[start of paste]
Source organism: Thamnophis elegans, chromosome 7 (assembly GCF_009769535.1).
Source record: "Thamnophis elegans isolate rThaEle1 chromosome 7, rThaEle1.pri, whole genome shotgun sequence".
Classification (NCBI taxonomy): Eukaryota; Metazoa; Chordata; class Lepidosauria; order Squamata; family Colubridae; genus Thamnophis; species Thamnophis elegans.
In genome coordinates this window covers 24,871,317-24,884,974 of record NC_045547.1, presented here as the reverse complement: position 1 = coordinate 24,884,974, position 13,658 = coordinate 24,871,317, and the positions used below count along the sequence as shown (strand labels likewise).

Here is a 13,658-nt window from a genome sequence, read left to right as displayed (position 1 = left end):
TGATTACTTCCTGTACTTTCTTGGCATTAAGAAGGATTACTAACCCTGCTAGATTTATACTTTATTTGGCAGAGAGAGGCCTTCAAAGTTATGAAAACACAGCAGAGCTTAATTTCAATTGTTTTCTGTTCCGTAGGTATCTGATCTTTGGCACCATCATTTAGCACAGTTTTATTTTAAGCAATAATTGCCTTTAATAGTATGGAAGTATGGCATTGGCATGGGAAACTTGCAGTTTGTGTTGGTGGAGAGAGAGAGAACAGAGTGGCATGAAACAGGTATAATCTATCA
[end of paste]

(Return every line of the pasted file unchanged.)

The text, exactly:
Source organism: Thamnophis elegans, chromosome 7 (assembly GCF_009769535.1).
Source record: "Thamnophis elegans isolate rThaEle1 chromosome 7, rThaEle1.pri, whole genome shotgun sequence".
Classification (NCBI taxonomy): Eukaryota; Metazoa; Chordata; class Lepidosauria; order Squamata; family Colubridae; genus Thamnophis; species Thamnophis elegans.
In genome coordinates this window covers 24,871,317-24,884,974 of record NC_045547.1, presented here as the reverse complement: position 1 = coordinate 24,884,974, position 13,658 = coordinate 24,871,317, and the positions used below count along the sequence as shown (strand labels likewise).

Here is a 13,658-nt window from a genome sequence, read left to right as displayed (position 1 = left end):
TGATTACTTCCTGTACTTTCTTGGCATTAAGAAGGATTACTAACCCTGCTAGATTTATACTTTATTTGGCAGAGAGAGGCCTTCAAAGTTATGAAAACACAGCAGAGCTTAATTTCAATTGTTTTCTGTTCCGTAGGTATCTGATCTTTGGCACCATCATTTAGCACAGTTTTATTTTAAGCAATAATTGCCTTTAATAGTATGGAAGTATGGCATTGGCATGGGAAACTTGCAGTTTGTGTTGGTGGAGAGAGAGAGAACAGAGTGGCATGAAACAGGTATAATCTATCA